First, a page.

The full official name of 'soccer' (as it is called in the USA and sometimes in Britain) is 'association football'. This distinguishes it from other kinds such as rugby football (almost always called simply 'rugby'), Gaelic football, Australian football and American football. However, most people in Britain call it simply 'football'. This is indicative of its dominant role. Everywhere in the country except south Wales, it is easily the most popular spectator sport, the most-played sport in the country's state schools and one of the most popular participatory sports for adults. In terms of numbers, football, not cricket, is the national sport, just as it is everywhere else in Europe.
British football has traditionally drawn its main following from the working class. In general, the intelligentsia ignored it. But in the last two decades of the twentieth century, it has started to attract wider interest. The appearance of fanzines is an indication of this. Fanzines are magazines written in an informal but often highly intelligent and witty style, published by the fans of some of the clubs. One or two books of literary merit have been written which focus not only on players, teams and tactics but also on the wider social aspects of the game. Light-hearted football programmes have appeared on television which similarly give attention to 'off-the-field' matters. There has also been much academic interest. At the 1990 World Cup there was a joke among English fans that it was impossible to find a hotel room because they had all been taken by sociologists!
Many team sports in Britain, but especially football, tend to be men-only, 'tribal' affairs. In the USA, the whole family goes to watch the baseball. Similarly, the whole family goes along to cheer the Irish national football team. But in Britain, only a handful of children or women go to football matches. Perhaps this is why active support for local teams has had a tendency to become violent. During the 1970s and 1980s football hooliganism was a major problem in England. In the 1990s, however, it seemed to be on the decline. English fans visiting Europe are now no worse in their behaviour than the fans of many other countries.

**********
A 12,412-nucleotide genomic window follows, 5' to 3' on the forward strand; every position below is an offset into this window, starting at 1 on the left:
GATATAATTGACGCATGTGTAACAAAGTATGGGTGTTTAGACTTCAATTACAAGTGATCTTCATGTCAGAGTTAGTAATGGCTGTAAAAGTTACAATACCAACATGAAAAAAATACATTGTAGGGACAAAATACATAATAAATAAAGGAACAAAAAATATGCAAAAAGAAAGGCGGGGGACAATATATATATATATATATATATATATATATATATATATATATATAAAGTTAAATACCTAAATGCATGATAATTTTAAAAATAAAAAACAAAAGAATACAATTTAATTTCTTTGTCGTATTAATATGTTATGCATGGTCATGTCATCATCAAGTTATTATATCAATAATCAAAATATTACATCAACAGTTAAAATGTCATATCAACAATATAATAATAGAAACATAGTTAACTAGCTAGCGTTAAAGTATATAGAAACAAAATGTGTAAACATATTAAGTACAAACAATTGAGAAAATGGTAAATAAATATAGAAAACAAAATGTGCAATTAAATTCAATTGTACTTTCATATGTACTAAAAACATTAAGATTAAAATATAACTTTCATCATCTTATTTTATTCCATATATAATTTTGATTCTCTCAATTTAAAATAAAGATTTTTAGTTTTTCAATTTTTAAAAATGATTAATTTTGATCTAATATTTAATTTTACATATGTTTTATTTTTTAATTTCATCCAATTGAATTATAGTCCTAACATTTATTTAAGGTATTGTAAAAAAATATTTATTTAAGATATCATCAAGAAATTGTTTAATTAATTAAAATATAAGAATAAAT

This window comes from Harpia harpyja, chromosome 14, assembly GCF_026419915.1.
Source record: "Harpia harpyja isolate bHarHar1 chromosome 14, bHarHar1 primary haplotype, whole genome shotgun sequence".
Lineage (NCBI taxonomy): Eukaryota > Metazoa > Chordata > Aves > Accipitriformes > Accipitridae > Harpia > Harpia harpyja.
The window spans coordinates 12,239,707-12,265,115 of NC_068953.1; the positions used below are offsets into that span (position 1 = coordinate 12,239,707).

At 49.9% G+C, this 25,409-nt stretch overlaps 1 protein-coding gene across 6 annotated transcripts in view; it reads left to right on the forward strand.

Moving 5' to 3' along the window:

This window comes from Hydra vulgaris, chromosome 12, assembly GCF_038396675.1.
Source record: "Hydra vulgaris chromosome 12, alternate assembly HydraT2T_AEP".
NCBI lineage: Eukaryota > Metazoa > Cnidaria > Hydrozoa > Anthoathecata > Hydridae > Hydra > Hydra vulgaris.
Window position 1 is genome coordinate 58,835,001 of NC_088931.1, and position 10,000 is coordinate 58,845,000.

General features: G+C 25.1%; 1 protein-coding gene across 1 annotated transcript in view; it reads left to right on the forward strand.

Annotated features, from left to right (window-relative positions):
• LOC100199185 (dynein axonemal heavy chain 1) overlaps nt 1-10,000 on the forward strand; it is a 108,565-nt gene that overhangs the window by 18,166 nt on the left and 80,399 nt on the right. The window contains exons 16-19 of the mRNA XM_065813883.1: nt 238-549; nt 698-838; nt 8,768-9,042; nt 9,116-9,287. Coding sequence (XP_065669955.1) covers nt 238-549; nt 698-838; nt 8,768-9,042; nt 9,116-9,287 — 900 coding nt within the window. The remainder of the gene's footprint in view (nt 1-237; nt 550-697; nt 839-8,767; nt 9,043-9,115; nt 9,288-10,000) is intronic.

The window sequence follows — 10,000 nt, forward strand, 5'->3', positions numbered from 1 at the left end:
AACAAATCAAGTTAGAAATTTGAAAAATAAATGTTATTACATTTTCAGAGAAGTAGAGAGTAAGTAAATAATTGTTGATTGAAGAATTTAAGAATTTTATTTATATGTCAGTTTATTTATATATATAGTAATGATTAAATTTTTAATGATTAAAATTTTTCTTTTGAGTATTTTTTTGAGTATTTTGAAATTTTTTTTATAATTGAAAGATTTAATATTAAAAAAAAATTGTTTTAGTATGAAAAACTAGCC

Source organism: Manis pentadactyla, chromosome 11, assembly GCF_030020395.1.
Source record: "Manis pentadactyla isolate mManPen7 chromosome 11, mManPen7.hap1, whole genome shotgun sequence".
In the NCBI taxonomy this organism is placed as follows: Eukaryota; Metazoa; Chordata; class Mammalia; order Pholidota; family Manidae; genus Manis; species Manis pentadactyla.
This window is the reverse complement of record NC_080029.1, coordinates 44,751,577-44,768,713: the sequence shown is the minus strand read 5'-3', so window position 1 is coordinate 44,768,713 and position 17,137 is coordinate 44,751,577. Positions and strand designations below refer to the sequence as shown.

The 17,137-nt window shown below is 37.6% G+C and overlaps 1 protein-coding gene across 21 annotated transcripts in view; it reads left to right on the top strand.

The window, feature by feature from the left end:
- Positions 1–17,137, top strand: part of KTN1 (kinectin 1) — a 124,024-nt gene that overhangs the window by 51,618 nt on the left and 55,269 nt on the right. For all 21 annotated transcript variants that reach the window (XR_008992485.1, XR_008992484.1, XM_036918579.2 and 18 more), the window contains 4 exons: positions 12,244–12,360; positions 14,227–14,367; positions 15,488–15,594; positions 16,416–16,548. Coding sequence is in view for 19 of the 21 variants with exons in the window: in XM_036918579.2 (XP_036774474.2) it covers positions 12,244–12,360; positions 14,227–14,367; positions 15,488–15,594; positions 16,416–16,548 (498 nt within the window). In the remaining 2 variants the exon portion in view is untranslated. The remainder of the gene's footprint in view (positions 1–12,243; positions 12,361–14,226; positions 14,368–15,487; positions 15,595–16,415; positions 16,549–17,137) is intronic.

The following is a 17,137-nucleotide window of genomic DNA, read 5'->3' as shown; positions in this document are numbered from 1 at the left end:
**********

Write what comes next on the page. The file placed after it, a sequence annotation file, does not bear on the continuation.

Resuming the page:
Attendances at British club matches have been falling for several decades. Many stadiums are very old, uncomfortable and sometimes dangerous. Accidents at professional football matches have led to the decision to turn all the country's football grounds into 'all-seater' stadiums. Fans can no longer stand, jump, shout and sway on the cheap 'terraces' behind the goals (there have been emotional farewells at many grounds to this traditional 'way of life'). It is assumed that being seated makes fans more well-behaved.